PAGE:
Finance Minister Enoch Godongwana has made a final determination that Eskom not be granted a partial exemption from disclosing irregular, fruitless and wasteful expenditure and material losses from criminal conduct in its annual financial statements, the National Treasury said on Wednesday.
This comes after Godongwana in April withdrew the controversial exemption granted to Eskom following a public outcry, also in a bid to allow for a period of further engagement and written technical input from all relevant stakeholders on the matter.
In a statement, the Treasury said it had engaged with the auditor-general and considered all 56 public comments received covering a broad spectrum of accounting and reporting, auditing, governance, legal principles, and public interest issues.
The Treasury also engaged with audit firms, professional auditing and accounting bodies, a rating agency, and other relevant authorities to discuss the challenges and seemingly onerous compliance reporting requirements applicable to state-owned entities (SOEs) such as Eskom.
Although irregular expenditure does not automatically equate to fraud and corruption, the Treasury said many comments submitted view irregular expenditure as an indicator of how SOEs were managing their finances.
According to the Treasury, accounting and auditing experts noted that SOEs were currently subject to more onerous accounting and reporting standards than commercial companies, as they were required to comply with both the Public Finance Management Act (PFMA) and the Companies Act, as well as the International Financial Reporting Standards (IFRS) and JSE Debt Listing Requirements.
In addition, as part of the Eskom debt relief arrangement, the Minister of Finance has instituted additional reporting obligations on Eskom, which the entity will be required to submit to Parliament and oversight structures.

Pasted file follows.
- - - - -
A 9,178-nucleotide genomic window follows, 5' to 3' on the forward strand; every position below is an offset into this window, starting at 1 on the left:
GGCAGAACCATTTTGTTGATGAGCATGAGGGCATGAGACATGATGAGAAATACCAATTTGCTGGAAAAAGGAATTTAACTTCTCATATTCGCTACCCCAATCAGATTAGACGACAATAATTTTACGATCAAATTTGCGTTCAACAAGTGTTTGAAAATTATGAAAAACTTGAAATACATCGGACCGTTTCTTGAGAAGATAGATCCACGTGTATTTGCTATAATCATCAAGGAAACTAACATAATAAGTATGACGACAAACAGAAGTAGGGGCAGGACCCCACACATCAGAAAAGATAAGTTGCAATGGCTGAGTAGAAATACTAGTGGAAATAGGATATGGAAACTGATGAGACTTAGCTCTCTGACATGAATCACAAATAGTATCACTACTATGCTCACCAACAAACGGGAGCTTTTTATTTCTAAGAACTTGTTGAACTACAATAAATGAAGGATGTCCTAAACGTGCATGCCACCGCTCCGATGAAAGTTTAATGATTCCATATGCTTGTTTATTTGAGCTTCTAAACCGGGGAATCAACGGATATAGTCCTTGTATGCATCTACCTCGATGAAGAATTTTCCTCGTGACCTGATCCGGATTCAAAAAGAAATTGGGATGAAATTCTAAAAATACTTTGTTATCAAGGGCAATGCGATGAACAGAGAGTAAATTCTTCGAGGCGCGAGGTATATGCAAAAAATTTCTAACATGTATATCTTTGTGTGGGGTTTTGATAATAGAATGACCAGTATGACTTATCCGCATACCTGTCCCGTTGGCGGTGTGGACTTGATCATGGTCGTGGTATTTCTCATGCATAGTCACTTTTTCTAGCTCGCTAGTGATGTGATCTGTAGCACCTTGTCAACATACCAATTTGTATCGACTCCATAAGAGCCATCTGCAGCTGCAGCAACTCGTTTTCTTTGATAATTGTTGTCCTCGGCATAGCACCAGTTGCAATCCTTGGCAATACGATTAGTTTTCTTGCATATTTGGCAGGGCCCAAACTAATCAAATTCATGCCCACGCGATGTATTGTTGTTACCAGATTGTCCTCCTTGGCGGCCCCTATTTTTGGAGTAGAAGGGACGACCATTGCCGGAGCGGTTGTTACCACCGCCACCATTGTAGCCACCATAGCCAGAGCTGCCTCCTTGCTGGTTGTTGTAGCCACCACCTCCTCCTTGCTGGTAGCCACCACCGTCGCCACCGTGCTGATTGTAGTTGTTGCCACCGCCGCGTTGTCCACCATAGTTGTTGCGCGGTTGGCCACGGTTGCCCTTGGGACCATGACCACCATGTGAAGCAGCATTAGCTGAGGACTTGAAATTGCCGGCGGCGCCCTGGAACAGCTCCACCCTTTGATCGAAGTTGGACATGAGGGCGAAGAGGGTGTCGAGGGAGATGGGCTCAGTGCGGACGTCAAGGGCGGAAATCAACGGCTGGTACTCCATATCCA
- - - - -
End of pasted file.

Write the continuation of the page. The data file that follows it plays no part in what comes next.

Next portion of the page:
The Treasury said Godongwana recognised the commitment of the Eskom board and management to fight and expose fraud and corruption, and the additional compliance and reporting burden facing Eskom and other SOEs.
However, it said Eskom needed to do more operationally to reduce the scope of fraud and corruption before such exemption can be considered, and for it to be effective.
It said Eskom needed to ensure that its anti-corruption strategy was credible and has the support of key stakeholders such as investors, lenders, suppliers, customers, and the public as it attempts to recover from the devastating impact of state capture.
“The National Treasury remains committed to upholding the highest standards of financial governance in the management of Eskom’s finances and not compromising the ethos of the PFMA,” it said.
“Treasury will continue to assist Eskom to strengthen its mechanisms to prevent, detect and investigate any financial irregularities, and ensure that acts of fraud and corruption are fully and properly reported, regardless of the reporting requirements.
“The National Treasury remains of the view that SOEs are facing legitimate technical challenges regarding compliance reporting, and the need to differentiate between corrupt and suspicious transactions and expenditure made in good faith but not necessarily complying with the plethora of financial and non-financial laws and rules.
“The comments from professional bodies and experts provide the basis for further engagement on the accounting and compliance reporting challenges, and to assist in developing a better framework for compliance reporting in SOEs.”
The Treasury said it would also continue to work with the auditor-general to develop a revised irregular, fruitless and wasteful expenditure framework to form part of the PFMA reforms and address these and other financial and compliance reporting challenges, which will be finalised after an appropriate consultation process, for implementation in 2024 and after.